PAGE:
…or so complex you have to be a database developer to write a simple query.
SELECT extract(dow FROM sale_timestamp) AS day, count(sale_id) as num_sales FROM SALES WHERE sale_timestamp >= now() - INTERVAL '7 DAY' GROUP BY extract(dow FROM scale_timestamp)
As humans, we don’t communicate this way. The above query is actually a simple question you might walk up and ask a colleague: How many sales did we close each day last week? Asking this question of a computer is clearly more complex.
Although software engineering is becoming a more common skill, it’s not a valid reason for us avoid the root problem: Why can’t we ask simple questions of our data like we do of each other?
Another old but new technology emerging to deal with this issue is called Natural Language Processing (NLP). This technology literally dates back to the birth of computers in the 1950s, but until recently we have not been able to harness it well. Even with all the technology at our hands today, much like machine learning, it’s still emerging and relatively buggy.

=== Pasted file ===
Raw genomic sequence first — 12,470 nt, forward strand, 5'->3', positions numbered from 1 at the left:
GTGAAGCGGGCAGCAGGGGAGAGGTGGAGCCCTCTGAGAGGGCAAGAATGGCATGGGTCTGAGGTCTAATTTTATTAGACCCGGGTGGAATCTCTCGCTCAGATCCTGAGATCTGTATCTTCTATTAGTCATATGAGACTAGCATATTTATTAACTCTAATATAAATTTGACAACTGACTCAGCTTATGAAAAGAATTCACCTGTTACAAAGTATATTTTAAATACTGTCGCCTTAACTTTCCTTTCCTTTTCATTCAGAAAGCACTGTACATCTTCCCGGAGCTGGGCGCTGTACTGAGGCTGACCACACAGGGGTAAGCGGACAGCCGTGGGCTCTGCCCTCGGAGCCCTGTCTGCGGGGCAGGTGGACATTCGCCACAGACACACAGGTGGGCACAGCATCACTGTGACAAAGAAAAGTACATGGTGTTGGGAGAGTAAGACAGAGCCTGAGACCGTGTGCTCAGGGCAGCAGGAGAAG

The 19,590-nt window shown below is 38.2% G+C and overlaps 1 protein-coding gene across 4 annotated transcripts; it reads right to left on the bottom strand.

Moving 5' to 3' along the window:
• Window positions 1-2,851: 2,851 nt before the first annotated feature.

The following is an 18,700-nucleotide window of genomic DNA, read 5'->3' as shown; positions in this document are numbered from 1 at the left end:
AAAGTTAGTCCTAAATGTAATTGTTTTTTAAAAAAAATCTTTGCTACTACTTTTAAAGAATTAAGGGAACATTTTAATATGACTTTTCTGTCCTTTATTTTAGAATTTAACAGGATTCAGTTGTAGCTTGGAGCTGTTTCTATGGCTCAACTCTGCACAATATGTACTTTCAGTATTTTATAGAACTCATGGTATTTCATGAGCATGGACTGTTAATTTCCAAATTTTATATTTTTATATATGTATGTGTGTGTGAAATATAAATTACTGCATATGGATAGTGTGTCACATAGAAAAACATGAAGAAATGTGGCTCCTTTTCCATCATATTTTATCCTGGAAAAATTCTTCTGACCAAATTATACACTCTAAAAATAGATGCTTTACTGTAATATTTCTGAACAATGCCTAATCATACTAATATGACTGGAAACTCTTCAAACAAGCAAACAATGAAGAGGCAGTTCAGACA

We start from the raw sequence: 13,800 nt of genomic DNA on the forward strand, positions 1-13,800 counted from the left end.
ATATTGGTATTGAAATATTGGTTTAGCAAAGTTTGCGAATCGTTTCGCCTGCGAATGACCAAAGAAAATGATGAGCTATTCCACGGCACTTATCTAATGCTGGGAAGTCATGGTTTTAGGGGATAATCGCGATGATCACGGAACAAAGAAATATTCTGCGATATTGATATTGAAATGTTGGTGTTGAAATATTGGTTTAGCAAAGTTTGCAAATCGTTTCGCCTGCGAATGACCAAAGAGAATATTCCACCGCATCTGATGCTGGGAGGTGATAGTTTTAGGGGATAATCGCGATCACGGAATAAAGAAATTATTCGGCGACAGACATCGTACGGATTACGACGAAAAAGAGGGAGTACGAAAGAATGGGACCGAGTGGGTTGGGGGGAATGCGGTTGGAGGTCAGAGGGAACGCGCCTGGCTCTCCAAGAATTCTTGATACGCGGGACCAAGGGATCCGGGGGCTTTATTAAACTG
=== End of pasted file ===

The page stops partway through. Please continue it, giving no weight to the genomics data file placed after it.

Just try and ask Siri
What time does Best Buy open today? That’s a relatively easy question to process and understand but, still our technology is not quite there.
Now imagine trying to use a methodology and ask an open ended question on a petabyte of data about your network traffic today as you work to understand if there was a network attack. The level of complexity cyber security teams require of NLP goes above and beyond what our technologies are able to deliver today.
So it’s easy to see how human and technological limitations are currently holding security teams and analysts back from asking direct questions of our data. But how do we as an industry move forward to overcome these challenges?